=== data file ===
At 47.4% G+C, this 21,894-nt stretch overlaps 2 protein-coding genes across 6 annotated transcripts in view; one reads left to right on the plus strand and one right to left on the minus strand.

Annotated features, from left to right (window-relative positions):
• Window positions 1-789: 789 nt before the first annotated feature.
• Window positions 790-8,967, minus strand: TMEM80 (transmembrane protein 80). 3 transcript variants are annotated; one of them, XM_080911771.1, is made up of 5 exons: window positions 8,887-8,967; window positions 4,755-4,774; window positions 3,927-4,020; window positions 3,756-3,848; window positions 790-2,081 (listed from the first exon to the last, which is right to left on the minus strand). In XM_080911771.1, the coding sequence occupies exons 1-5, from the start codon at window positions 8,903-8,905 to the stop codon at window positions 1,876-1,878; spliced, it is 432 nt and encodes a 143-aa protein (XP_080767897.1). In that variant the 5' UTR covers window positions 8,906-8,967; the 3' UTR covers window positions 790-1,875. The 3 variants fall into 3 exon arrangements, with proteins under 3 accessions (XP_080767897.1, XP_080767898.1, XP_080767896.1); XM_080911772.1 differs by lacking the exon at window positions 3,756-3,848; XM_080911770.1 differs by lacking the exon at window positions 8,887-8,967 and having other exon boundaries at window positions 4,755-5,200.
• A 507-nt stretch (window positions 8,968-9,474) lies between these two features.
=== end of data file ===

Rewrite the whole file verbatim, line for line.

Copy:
At 47.4% G+C, this 21,894-nt stretch overlaps 2 protein-coding genes across 6 annotated transcripts in view; one reads left to right on the plus strand and one right to left on the minus strand.

Annotated features, from left to right (window-relative positions):
• Window positions 1-789: 789 nt before the first annotated feature.
• Window positions 790-8,967, minus strand: TMEM80 (transmembrane protein 80). 3 transcript variants are annotated; one of them, XM_080911771.1, is made up of 5 exons: window positions 8,887-8,967; window positions 4,755-4,774; window positions 3,927-4,020; window positions 3,756-3,848; window positions 790-2,081 (listed from the first exon to the last, which is right to left on the minus strand). In XM_080911771.1, the coding sequence occupies exons 1-5, from the start codon at window positions 8,903-8,905 to the stop codon at window positions 1,876-1,878; spliced, it is 432 nt and encodes a 143-aa protein (XP_080767897.1). In that variant the 5' UTR covers window positions 8,906-8,967; the 3' UTR covers window positions 790-1,875. The 3 variants fall into 3 exon arrangements, with proteins under 3 accessions (XP_080767897.1, XP_080767898.1, XP_080767896.1); XM_080911772.1 differs by lacking the exon at window positions 3,756-3,848; XM_080911770.1 differs by lacking the exon at window positions 8,887-8,967 and having other exon boundaries at window positions 4,755-5,200.
• A 507-nt stretch (window positions 8,968-9,474) lies between these two features.